Our live coverage of Russia's war in Ukraine has moved here.
The Ukrainian city of Dnipro was the target of a Russian rocket attack Monday night, according to Valentyn Reznichenko, the head of the Dnipropetrovsk regional military administration.
"Several rockets were launched at the city tonight. They were targeting a private enterprise. Manufacturing facilities were destroyed. A fire broke out," Reznichenko posted on Telegram.
He did not disclose the identity of the enterprise.
Some background: Dnipro is frequently targeted by Russian missiles and other longer-range weapons. On Saturday, Reznichenko said at least 13 people were wounded in a Russian rocket attack.
More than half of the damaged heating facilities in Ukraine have been restored, according to the YASNO energy company, which supplies electricity and natural gas.
The company's CEO said "316 heat supply facilities have already been restored, which is 53.3% of the total number of affected facilities."
"Despite the constant shelling, Ukraine has started the heating season - 99.7% of boiler houses have started functioning, 99.6% of residential buildings, 97.9% of kindergartens, 98.9% of schools and 99.9% of healthcare facilities have been provided with heating," YASNO's CEO, Sergey Kovalenko, said.
"Special efforts are now being made to restore the operation of heat generating enterprises in the liberated territories of Kharkiv and Kherson regions, where the situation with access to communications remains difficult," he added.
The Biden administration has approved a potential $323 million arms sale to Finland, which shares a border with Russia.
The administration informed Congress on Monday of its approval of the possible sale of tactical missiles and Joint Stand Off Weapons, the US State Department said in a notice.
The approval of the proposed sale comes as Finland seeks to join NATO.
“This proposed sale will support the foreign policy and national security of the United States by improving the security of a trusted partner, which is an important force for political stability and economic progress in Europe,” the notice said. “Is vital to the U.S. national interest to assist Finland in developing and maintaining a strong and ready self-defense capability.”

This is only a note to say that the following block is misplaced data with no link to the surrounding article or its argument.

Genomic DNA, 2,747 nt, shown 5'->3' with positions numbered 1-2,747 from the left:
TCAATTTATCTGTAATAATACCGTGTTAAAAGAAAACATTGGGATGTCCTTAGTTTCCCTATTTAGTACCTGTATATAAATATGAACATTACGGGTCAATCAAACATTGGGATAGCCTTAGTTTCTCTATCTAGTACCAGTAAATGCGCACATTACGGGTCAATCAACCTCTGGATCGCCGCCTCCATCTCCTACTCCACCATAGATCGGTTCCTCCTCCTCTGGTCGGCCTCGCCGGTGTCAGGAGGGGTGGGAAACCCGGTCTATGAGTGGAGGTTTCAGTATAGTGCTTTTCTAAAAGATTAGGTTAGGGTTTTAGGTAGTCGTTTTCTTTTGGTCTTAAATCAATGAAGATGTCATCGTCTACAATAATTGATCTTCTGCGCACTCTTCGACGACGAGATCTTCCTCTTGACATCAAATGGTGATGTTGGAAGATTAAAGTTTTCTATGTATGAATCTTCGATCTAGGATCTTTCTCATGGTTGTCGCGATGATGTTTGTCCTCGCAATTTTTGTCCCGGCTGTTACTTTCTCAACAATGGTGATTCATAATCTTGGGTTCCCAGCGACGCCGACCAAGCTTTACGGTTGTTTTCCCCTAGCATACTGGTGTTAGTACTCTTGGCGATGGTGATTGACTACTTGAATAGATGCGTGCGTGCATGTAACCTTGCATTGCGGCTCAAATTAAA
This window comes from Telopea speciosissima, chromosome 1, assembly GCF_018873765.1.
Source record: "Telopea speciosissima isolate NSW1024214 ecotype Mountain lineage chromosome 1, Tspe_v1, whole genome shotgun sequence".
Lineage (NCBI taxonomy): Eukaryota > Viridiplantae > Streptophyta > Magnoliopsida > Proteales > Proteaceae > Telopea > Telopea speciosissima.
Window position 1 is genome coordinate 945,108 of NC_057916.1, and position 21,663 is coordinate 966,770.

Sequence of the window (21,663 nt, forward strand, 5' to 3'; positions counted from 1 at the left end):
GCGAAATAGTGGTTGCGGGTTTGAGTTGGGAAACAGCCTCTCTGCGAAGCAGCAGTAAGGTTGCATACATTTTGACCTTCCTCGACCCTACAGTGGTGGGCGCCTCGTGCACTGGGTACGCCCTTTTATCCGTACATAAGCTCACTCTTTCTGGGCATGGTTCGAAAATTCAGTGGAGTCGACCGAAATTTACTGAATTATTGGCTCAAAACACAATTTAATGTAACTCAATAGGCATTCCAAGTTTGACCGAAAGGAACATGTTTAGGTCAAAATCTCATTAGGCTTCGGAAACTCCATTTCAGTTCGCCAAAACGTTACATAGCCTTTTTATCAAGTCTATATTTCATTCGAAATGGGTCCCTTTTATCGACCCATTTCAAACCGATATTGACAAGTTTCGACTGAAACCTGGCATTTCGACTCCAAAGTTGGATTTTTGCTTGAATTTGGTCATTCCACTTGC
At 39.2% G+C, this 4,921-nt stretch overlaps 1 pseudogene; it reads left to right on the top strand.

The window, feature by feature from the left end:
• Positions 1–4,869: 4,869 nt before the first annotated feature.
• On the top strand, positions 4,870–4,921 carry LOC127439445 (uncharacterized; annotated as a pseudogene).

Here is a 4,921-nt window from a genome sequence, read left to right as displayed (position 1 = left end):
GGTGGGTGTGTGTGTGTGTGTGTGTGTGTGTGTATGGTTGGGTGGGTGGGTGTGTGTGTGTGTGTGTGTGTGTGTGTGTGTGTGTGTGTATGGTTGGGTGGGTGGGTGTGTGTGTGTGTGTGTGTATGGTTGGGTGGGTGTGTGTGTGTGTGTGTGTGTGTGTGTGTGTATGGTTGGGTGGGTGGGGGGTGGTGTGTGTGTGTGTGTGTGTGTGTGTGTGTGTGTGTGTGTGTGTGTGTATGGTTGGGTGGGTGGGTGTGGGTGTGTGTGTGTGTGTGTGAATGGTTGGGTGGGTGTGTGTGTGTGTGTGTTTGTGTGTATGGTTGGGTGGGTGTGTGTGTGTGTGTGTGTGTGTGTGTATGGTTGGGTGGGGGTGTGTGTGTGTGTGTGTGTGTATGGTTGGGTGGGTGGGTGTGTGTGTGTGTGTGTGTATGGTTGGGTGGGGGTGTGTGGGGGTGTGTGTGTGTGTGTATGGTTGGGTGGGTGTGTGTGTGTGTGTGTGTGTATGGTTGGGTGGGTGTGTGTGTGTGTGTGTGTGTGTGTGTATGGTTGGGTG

“The proposed sale will improve Finland’s air-to-air and air-to-surface weapons capabilities and will positively impact U.S. relations with countries in the Nordic region,” the notice continued. “Finland intends to use these defense articles and services for its fighter aircraft fleet. Finland will have no difficulty absorbing this equipment into its armed forces.”
The Ukrainian capital of Kyiv is experiencing yet another spate of emergency power restrictions in addition to already scheduled blackouts.
The sustained power outages come as Ukraine scrambles to find equipment to repair power infrastructure damaged and destroyed by Russian missile attacks. Freezing temperatures and less daylight are compounding the hardship for people.
Here are the latest developments:
- UN calls humanitarian situation in southern Ukraine "critical" as people struggle without power and heat: The United Nations says that the situation in the southern Ukrainian cities of Mykolaiv and Kherson remains "dire" and "critical." Nearly a quarter of a million people in Mykolaiv alone face a lack of heat, water and power. UN spokesperson Stéphane Dujarric said that Humanitarian Coordinator Denise Brown visited the two southern cities over the weekend. Brown reported that people fleeing Kherson are going to Mykolaiv, according to Dujarric. Donors have provided $3.1 billion in humanitarian aid through the UN this year, but Dujarric said continued funding is important to "maintain the moment or the response," especially during winter months.
- Ukraine’s electricity operator says it is running at a 27% deficit: Ukraine’s electricity operator Ukrenergo is running at a 27% deficit, the company said on Monday. Ukrenergo said in a statement on Telegram that it had implemented a series of “emergency shutdowns” across the country at “several power plants”. Given deteriorating weather conditions, power usage is on the rise, it added, saying that it hoped the power deficit would reduce as “units return to operation.” Seven waves of Russian missiles contributed to the recent outages, it claimed. CNN is unable to independently verify the number of missile waves.
- Kherson civilians continue to leave as Russian shelling strikes residential areas of city: Civilians continue to leave the recently liberated Ukrainian city of Kherson amid persistent shelling of residential areas by Russian forces stationed on the east bank of the Dnipro river. Much of the city remains without power and water. Yaroslav Yanushevych, head of the Kherson region military administration, said the Kherson district had been hit 30 times Sunday.
The United Nations says that the situation in the southern Ukrainian cities of Mykolaiv and Kherson remains "dire" and "critical." Nearly a quarter of a million people in Mykolaiv alone face a lack of heat, water and power.
UN spokesperson Stéphane Dujarric said that Humanitarian Coordinator Denise Brown visited the two southern cities over the weekend. Brown reported that people fleeing Kherson are going to Mykolaiv, according to Dujarric.